Tampa is where I learned to teach. I got the invitation to apply when the main adjunct experience I had under my belt was a "Writing I" class at the Corcoran College of Art + Design (also now closed, ooof). I'm not saying I was unqualified--I'd led workshops in community writing spaces such as The Writer's Center (where I still teach), and I'd had multiple visiting writer gigs in tandem with book tours, which had taken me into classrooms across the U.S. But this was different. Steve took a chance on me. This was a paradigm shift, something that began to sink in as I met the other teachers and thought... colleagues? After years of lone-wolfing, I'd found a pack.
My devotion might have been particularly acute because I had nowhere else where I taught on a regular basis. Sitting in on every seminar that I could--usually from my vantage point of sitting in the corner, on the floor, near the stage of Reeves Theater--I got a priceless education of my own. I hope that the colleagues I annoyed over the years by "eavesdropping" on their lessons can forgive me, but honestly I was just so excited to learn from you all. I also reaped the benefit of the fancy writers who we brought through as visiting Lectores. To be honest, I learned both from them and about them. I learned that what matters isn't the excitement the students have when you arrive, because that can be all glamour and no substance; what matters is the forward momentum the students have after you leave.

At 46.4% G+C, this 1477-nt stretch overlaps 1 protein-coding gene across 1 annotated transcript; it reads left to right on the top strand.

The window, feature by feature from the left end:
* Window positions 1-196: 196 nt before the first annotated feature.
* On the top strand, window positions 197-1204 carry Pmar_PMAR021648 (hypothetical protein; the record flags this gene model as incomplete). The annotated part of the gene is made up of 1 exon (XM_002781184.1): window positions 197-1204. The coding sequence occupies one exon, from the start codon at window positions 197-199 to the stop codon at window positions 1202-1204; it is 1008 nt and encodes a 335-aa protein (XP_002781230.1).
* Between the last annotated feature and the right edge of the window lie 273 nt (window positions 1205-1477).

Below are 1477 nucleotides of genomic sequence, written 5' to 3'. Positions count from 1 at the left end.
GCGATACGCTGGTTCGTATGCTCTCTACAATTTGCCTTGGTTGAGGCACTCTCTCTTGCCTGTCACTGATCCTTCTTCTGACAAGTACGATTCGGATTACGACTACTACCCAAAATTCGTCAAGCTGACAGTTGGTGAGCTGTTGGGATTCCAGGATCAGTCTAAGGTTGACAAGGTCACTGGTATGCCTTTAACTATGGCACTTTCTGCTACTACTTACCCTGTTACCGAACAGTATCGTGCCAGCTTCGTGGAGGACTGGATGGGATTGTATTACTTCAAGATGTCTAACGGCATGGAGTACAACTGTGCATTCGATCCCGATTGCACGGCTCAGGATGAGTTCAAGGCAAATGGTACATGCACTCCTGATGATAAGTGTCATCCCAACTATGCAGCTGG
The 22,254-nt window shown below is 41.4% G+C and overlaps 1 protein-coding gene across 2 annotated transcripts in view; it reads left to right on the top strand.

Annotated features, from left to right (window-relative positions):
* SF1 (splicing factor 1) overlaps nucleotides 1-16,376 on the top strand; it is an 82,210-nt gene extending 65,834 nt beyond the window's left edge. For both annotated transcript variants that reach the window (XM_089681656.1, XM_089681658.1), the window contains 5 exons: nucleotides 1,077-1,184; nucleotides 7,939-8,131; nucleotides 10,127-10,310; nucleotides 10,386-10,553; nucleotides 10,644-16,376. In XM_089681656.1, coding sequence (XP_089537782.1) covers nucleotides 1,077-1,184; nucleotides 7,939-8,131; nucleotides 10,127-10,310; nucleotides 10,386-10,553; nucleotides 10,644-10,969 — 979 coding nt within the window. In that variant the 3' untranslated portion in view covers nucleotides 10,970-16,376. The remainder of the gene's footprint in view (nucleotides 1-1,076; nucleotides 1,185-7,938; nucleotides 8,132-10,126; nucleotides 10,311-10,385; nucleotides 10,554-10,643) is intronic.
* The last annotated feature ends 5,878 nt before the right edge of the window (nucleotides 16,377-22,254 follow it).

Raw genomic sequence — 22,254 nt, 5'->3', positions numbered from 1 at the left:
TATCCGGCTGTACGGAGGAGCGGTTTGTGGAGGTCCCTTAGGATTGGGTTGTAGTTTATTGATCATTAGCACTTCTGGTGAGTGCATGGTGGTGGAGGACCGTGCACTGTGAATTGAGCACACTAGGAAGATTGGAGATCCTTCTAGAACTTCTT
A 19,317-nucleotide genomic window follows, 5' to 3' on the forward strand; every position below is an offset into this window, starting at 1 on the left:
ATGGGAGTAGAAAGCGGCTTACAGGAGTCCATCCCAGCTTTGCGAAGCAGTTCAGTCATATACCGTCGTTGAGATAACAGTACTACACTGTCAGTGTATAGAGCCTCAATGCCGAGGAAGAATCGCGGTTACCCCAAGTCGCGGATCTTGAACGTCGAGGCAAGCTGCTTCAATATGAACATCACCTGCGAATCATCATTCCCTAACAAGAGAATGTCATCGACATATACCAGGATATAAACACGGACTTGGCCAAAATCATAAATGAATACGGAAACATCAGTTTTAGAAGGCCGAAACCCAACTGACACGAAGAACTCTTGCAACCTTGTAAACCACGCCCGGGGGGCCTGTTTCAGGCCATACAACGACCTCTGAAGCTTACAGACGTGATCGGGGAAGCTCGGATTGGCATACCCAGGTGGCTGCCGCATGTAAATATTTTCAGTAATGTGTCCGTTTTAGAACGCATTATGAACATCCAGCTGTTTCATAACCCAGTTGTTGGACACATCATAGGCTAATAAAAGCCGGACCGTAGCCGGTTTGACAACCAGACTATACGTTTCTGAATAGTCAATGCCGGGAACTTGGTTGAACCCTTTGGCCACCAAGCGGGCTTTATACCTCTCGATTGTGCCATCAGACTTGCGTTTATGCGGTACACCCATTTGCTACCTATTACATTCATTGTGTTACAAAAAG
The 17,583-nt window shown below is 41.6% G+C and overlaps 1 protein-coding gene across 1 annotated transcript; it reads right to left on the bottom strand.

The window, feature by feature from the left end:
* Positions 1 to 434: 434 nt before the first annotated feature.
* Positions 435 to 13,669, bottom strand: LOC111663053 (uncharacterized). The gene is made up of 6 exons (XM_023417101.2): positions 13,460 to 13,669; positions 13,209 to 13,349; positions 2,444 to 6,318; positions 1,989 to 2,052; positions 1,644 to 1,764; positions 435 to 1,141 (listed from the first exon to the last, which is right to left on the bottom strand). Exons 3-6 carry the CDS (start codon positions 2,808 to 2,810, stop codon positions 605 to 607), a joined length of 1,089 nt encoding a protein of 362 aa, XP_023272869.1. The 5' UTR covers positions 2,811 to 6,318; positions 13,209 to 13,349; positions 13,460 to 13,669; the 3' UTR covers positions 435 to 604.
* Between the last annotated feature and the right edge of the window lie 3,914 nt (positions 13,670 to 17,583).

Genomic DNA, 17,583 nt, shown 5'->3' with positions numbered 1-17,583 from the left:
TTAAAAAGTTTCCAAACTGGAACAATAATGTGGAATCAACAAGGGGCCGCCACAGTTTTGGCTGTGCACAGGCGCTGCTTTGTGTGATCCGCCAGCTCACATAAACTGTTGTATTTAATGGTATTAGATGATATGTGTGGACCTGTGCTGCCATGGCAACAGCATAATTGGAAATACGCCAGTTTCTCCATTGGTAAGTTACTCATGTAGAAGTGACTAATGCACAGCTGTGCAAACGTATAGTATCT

Tampa was where I developed my workshop style: bright, performative, probably reading- and vocabulary-heavy, hopefully with a lot of laughter to ease the rigor. Tampa is where I developed my first dozen go-to hourlong lectures, which I'll carry with me for the rest of my teaching career, and realized that I delight as much in teaching nonfiction as I do in teaching poetry. Tampa is where I discovered what I'm most gifted at (line edits) and what I spend way too much time on (line edits). Tampa is where I had the time to form lasting mentorships with students, often seeded by the solidarity of shared identities or reference points.